Government backed home ownership schemes are most likely to benefit wealthier buyers, a report published by the Social Mobility Commission has shown.
The report, carried out by researchers at the London School of Economics, reveals that many low cost home ownership schemes are out of reach for almost all families on average earnings.
Those benefitting from schemes such as Help to Buy earn one and a half times more than the national working age median outcome.
Around 60% of first-time buyers claim they intended to buy a property regardless, but the scheme merely enabled them to buy a better property.
Alan Milburn, chair of the Social Mobility Commission, said: ‘While it is welcome that the government is acting to help young people get on the housing ladder, current schemes are doing far too little to help those on low incomes to become home owners.”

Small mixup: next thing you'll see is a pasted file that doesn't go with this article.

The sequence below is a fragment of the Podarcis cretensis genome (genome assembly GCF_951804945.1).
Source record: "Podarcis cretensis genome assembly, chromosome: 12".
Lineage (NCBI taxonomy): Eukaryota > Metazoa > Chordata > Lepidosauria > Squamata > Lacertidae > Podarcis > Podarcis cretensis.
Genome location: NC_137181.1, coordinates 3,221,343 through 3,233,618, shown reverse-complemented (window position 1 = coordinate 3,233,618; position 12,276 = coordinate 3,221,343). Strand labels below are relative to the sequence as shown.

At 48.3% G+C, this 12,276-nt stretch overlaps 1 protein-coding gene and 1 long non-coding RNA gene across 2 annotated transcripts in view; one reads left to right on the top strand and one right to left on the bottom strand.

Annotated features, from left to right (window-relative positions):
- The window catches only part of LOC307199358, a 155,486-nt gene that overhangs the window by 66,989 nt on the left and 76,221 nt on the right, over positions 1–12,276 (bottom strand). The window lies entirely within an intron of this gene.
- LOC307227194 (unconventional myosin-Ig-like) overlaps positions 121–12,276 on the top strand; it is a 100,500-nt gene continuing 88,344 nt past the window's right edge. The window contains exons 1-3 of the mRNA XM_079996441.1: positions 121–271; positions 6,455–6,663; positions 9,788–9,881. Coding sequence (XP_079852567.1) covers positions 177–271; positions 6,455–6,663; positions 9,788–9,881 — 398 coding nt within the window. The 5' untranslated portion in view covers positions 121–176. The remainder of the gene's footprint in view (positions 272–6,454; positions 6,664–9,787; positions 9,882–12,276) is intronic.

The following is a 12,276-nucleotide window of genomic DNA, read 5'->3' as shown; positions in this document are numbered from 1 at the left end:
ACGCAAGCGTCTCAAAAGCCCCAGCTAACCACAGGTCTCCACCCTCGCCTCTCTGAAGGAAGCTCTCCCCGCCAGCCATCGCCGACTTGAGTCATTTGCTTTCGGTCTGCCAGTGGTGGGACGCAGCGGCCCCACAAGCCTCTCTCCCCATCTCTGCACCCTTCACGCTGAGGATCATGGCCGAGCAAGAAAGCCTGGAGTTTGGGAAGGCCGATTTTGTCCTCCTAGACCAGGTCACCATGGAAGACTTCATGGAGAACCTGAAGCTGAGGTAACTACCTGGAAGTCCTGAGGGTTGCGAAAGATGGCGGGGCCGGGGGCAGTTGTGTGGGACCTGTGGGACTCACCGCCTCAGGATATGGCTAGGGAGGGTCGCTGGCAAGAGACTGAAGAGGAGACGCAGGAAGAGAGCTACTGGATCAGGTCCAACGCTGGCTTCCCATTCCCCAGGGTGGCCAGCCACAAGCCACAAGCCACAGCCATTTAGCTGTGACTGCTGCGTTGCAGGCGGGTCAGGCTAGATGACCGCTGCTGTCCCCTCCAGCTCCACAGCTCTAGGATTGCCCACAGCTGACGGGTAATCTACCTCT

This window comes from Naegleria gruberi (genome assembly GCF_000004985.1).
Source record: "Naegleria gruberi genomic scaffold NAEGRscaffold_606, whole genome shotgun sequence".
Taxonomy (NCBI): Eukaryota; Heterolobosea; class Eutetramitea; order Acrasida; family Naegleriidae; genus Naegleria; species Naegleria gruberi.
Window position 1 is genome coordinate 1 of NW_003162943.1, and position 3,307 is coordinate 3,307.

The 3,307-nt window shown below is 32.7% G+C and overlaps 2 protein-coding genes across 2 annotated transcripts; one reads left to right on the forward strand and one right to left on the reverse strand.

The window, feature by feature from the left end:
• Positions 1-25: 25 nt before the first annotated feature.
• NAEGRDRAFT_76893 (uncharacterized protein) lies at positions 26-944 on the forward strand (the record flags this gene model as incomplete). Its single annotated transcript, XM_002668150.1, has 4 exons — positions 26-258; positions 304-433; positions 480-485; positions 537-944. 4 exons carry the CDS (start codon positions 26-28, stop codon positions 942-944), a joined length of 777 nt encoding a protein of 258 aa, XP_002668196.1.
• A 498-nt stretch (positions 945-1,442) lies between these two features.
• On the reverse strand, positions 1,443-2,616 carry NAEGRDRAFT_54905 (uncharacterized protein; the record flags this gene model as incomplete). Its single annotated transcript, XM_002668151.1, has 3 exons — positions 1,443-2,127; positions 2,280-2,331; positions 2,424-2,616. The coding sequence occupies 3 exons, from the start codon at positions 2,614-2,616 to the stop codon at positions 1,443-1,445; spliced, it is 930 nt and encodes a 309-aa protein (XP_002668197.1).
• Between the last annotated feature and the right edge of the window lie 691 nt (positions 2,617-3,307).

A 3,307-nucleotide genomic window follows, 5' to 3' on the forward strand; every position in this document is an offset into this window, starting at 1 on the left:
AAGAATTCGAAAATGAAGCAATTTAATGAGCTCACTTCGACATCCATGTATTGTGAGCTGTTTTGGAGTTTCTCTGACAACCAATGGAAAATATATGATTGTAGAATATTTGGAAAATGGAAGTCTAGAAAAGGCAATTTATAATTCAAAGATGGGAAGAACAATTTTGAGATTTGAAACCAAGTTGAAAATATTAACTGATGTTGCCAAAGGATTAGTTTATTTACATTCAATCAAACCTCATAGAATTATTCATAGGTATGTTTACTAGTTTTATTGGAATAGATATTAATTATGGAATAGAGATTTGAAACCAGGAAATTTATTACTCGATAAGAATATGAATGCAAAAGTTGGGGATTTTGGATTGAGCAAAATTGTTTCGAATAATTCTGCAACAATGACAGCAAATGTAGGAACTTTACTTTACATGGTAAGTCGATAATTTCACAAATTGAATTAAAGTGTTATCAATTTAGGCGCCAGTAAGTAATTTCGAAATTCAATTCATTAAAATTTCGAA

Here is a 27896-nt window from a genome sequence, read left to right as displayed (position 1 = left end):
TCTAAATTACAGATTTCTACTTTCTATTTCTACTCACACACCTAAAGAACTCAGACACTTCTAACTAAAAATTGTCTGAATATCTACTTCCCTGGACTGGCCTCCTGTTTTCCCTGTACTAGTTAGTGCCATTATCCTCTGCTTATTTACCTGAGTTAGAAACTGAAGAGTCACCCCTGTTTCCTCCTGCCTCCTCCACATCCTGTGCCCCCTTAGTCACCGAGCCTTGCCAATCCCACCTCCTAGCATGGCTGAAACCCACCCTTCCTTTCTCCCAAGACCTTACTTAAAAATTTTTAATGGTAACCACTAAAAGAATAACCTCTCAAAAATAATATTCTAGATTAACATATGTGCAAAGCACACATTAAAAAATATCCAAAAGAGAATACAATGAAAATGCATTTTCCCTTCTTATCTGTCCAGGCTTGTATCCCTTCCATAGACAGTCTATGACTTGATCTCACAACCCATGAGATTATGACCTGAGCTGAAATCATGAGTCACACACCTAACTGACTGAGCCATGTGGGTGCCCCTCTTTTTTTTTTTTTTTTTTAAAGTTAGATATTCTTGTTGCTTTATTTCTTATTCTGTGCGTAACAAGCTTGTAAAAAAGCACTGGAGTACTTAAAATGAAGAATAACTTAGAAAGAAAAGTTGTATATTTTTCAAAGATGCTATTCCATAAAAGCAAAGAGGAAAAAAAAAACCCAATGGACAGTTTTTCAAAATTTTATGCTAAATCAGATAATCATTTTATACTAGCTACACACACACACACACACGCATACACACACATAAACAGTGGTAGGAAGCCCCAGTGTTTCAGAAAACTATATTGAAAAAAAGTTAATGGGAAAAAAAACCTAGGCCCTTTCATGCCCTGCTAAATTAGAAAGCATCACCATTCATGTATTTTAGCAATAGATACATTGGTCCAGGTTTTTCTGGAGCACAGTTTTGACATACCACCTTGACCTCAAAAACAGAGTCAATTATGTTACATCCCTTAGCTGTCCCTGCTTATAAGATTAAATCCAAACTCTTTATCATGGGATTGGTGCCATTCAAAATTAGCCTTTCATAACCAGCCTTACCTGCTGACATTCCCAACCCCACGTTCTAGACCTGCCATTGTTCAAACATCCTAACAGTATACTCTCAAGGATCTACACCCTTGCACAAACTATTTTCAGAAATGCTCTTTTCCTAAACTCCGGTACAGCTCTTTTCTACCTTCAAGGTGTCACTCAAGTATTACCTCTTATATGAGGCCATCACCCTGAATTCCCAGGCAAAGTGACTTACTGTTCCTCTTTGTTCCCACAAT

Only 19% of Help to Buy equity loan completions to date were for homes worth less than £150,000.
The report recommends more advice and guidance to households without a history of ownership to help manage risks and expectations.
Milburn furthered: “The intent is good but the execution is poor. Changes to the existing schemes are needed if they are to do more to help more lower income young people and families become owner-occupiers.
“Without radical action, particularly on housing supply, the aspiration that millions of ordinary people have to own their own home will be thwarted.”